Some people might be planning to turn their PPOR into an IP in the future, so they might not wish to pay down the loan too fast, and so they store their savings in an offset account linked to their PPOR. Non-deductible interest is minimised whilst their IP loan is deductible.

    Its nice to have some cash as a buffer stashed in an offset account.

    However, you need work out which best suits your plans.

    Talk to your Accountant again and see if they can elaborate.

    Cheers,

    Rob
     
  11. KS

    KS New Member

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    If we are presently in an PPOR and have money in a redraw. Can we move it to an offset account prior to purchasing an IP and still get the benefits or have we missed the boat?
     
  12. jrc77

    jrc77 Well-Known Member

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    KS,

    If your intentions are to purchase a new IP then the best thing to do would be to get a separate loan account set up secured against your PPOR using the equity available (your current redraw). You then draw down on this new account when purchasing the new IP. This allows you to clearly account for the borrowings made for the investment property.

    The conversations above don't really affect you in this situation. They would if you were looking to convert your existing PPOR into a IP however.

    Regards,

    Jason
     
  13. Terryw

    Terryw Well-Known Member

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    KS,

    You have it around the wrong way. You are buying an investment property so there would generally be no problems with the claiming of interest on a loan used to purchase the property.

    You could take the money from the redraw (ie borrow) and pay for the house. But I would advise talking to a broker and setting up a difference loan for this.

    If you had money in an offset account and used it for an investment the result would be you end up paying more interest on your non-deductible home loan - something you don't want.
     
  14. KS

    KS New Member

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    We are now converting our PPOR into IP. General consensus from speaking with account is that we have missed the boat with having money in the redraw rather than offset. Tis now means that the loan balance is low on the IP so we will be positively gearing rather than negative
     
  15. Terryw

    Terryw Well-Known Member

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    Talk to your accountant about setting up a LOC to use to pay the interest on this loan. ie borrow to pay it.
     
  16. Magpie Season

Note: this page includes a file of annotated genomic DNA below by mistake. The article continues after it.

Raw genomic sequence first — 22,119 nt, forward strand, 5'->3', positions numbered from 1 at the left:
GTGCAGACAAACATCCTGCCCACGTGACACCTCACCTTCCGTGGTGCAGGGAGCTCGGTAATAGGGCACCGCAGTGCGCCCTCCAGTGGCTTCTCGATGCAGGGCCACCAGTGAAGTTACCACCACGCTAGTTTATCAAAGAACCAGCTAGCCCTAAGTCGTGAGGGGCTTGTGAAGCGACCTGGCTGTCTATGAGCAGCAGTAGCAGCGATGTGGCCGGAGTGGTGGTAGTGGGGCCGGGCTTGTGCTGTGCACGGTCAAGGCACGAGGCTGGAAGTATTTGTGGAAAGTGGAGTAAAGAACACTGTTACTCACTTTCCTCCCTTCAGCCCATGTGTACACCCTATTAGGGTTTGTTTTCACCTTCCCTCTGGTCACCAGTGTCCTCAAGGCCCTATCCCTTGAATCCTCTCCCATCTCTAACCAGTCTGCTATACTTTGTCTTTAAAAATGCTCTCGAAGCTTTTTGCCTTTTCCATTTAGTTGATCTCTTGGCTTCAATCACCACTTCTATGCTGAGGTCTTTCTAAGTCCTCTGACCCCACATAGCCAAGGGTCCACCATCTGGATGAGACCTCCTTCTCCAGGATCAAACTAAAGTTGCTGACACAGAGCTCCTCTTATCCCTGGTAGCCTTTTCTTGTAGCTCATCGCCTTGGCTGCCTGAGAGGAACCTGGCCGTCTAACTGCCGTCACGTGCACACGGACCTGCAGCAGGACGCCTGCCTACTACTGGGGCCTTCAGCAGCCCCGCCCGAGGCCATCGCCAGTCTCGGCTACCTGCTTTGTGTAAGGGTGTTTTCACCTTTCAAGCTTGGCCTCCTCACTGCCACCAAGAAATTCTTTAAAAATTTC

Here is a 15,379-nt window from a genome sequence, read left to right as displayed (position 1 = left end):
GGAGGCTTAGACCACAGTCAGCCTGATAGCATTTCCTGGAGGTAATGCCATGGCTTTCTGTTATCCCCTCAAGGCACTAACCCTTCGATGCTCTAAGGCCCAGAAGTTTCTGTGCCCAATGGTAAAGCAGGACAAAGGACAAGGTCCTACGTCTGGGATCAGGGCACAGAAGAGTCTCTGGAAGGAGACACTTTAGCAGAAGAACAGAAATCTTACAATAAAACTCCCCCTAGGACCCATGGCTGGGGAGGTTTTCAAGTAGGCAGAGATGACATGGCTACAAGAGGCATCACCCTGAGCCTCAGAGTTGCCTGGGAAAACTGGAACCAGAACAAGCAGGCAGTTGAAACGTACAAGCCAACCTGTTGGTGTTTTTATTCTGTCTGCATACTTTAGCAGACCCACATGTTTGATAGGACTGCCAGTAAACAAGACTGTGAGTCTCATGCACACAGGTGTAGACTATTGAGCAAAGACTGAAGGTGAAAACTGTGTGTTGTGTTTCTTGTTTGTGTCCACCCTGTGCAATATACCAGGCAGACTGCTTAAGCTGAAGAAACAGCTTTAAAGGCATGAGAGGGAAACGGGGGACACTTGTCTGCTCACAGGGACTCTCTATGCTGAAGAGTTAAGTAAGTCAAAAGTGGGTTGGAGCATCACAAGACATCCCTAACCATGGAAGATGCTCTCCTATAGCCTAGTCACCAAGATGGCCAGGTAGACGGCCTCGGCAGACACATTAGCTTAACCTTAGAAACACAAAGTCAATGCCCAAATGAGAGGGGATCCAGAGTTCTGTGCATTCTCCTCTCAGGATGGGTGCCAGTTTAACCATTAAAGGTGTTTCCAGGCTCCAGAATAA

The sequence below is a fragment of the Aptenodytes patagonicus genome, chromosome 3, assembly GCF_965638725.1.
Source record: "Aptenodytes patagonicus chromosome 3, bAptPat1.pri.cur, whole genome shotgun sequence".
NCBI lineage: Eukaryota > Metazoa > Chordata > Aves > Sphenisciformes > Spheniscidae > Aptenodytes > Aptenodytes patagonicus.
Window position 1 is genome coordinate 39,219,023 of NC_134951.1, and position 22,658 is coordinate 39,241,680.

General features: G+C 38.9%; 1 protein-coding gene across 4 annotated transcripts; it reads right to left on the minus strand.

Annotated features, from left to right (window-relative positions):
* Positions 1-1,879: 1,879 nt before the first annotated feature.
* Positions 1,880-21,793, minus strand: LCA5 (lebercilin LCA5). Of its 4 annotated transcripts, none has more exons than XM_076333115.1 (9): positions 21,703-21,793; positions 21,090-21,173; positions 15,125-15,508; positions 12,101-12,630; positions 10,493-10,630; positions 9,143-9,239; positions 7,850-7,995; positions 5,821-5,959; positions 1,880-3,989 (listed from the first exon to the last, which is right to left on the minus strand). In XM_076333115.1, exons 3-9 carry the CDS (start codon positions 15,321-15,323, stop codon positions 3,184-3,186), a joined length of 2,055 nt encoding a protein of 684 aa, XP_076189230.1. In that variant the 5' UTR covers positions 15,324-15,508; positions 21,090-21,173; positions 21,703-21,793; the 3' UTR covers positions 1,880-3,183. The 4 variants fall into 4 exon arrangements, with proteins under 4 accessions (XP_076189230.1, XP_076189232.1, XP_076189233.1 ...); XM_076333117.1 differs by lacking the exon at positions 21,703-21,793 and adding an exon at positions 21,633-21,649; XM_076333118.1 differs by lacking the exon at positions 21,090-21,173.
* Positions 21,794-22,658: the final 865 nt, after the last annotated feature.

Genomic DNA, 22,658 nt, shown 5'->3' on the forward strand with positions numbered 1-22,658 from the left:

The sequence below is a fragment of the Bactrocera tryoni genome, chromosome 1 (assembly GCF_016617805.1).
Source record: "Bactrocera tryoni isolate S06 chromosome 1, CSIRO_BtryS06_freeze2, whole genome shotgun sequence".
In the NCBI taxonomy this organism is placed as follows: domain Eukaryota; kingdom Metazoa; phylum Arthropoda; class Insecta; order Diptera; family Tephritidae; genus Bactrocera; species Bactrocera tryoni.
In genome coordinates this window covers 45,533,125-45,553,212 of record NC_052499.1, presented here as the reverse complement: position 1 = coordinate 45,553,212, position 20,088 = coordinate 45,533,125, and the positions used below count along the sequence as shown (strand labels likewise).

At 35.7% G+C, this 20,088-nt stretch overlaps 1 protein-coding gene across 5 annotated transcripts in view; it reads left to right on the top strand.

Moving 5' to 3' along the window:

Magpie Season westernsuburbshuttles

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    Hi this thread is similar to my situation. EXCEPT the redrawn money is used for investment purposes (deposit for another IP or shares) not a PPOR.

    In that case the increased borrowing is deductable right?
    Thanks
     
  17. Terryw

    Terryw Well-Known Member

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    Possibly. It depends how you applied those funds. eg. if you withdrew to a cheque account to pay the money out then the interest won't be deductible in full.
     
  18. GregR

    GregR Reid Consultants

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    Magpie,
    I would look to go back to your lender, request that they establish a second loan facility (equal to your redraw amount available, so in effect transferring those funds from redraw onto a new loan so the lender is in the same net position) and then use the new loan for the IP.

    Most lenders would not have a problem with this, it keeps it separate for accounting and tax purposes and the use of funds has a clear path.
    Greg
     
  19. Dantheman

    Dantheman Member

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    I'm in the similar situation. Putting all my money into PPOR loan redraw account instead of offset. Now I plan to convert my PPOR into IP. If I redraw the money and put them into offset account for a period of time, say 6 months. Then take the money from offset account to purchase my new PPOR (with current one convert to IP),. Will this extra step make any difference, i.e. will it allow my interest on IP tax deductable?

    Thanks
     
  20. Terryw

    Terryw Well-Known Member

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    No it certainly won't be deductible.
    If you set it up with an offset it could have saved you.